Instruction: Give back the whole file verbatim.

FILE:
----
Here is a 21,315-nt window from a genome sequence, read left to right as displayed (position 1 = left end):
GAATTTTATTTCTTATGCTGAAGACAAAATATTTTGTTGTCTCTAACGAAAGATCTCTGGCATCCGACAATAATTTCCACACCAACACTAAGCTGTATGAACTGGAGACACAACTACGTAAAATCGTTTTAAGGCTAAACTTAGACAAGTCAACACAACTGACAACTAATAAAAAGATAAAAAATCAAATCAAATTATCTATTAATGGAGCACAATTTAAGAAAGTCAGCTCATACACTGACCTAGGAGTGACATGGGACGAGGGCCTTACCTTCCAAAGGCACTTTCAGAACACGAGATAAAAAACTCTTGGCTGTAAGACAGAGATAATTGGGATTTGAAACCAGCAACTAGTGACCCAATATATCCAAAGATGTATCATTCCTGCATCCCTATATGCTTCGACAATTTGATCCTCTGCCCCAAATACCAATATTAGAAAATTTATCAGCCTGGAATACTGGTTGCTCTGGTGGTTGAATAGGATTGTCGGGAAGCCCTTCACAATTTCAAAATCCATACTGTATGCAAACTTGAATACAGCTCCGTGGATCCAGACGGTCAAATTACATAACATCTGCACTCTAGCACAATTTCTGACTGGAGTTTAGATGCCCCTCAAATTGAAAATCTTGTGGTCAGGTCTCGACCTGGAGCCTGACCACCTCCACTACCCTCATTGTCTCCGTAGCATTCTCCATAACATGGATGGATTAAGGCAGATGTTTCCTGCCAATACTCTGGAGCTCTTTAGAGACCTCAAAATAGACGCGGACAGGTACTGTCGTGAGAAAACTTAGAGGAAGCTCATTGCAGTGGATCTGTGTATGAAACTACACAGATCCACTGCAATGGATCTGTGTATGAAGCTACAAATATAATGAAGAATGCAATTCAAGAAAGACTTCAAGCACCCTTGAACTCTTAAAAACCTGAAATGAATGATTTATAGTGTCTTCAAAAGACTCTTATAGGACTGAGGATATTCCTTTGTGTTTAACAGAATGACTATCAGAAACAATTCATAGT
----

Here is a 21,315-nt window from a genome sequence, read left to right as displayed (position 1 = left end):
GAATTTTATTTCTTATGCTGAAGACAAAATATTTTGTTGTCTCTAACGAAAGATCTCTGGCATCCGACAATAATTTCCACACCAACACTAAGCTGTATGAACTGGAGACACAACTACGTAAAATCGTTTTAAGGCTAAACTTAGACAAGTCAACACAACTGACAACTAATAAAAAGATAAAAAATCAAATCAAATTATCTATTAATGGAGCACAATTTAAGAAAGTCAGCTCATACACTGACCTAGGAGTGACATGGGACGAGGGCCTTACCTTCCAAAGGCACTTTCAGAACACGAGATAAAAAACTCTTGGCTGTAAGACAGAGATAATTGGGATTTGAAACCAGCAACTAGTGACCCAATATATCCAAAGATGTATCATTCCTGCATCCCTATATGCTTCGACAATTTGATCCTCTGCCCCAAATACCAATATTAGAAAATTTATCAGCCTGGAATACTGGTTGCTCTGGTGGTTGAATAGGATTGTCGGGAAGCCCTTCACAATTTCAAAATCCATACTGTATGCAAACTTGAATACAGCTCCGTGGATCCAGACGGTCAAATTACATAACATCTGCACTCTAGCACAATTTCTGACTGGAGTTTAGATGCCCCTCAAATTGAAAATCTTGTGGTCAGGTCTCGACCTGGAGCCTGACCACCTCCACTACCCTCATTGTCTCCGTAGCATTCTCCATAACATGGATGGATTAAGGCAGATGTTTCCTGCCAATACTCTGGAGCTCTTTAGAGACCTCAAAATAGACGCGGACAGGTACTGTCGTGAGAAAACTTAGAGGAAGCTCATTGCAGTGGATCTGTGTATGAAACTACACAGATCCACTGCAATGGATCTGTGTATGAAGCTACAAATATAATGAAGAATGCAATTCAAGAAAGACTTCAAGCACCCTTGAACTCTTAAAAACCTGAAATGAATGATTTATAGTGTCTTCAAAAGACTCTTATAGGACTGAGGATATTCCTTTGTGTTTAACAGAATGACTATCAGAAACAATTCATAGT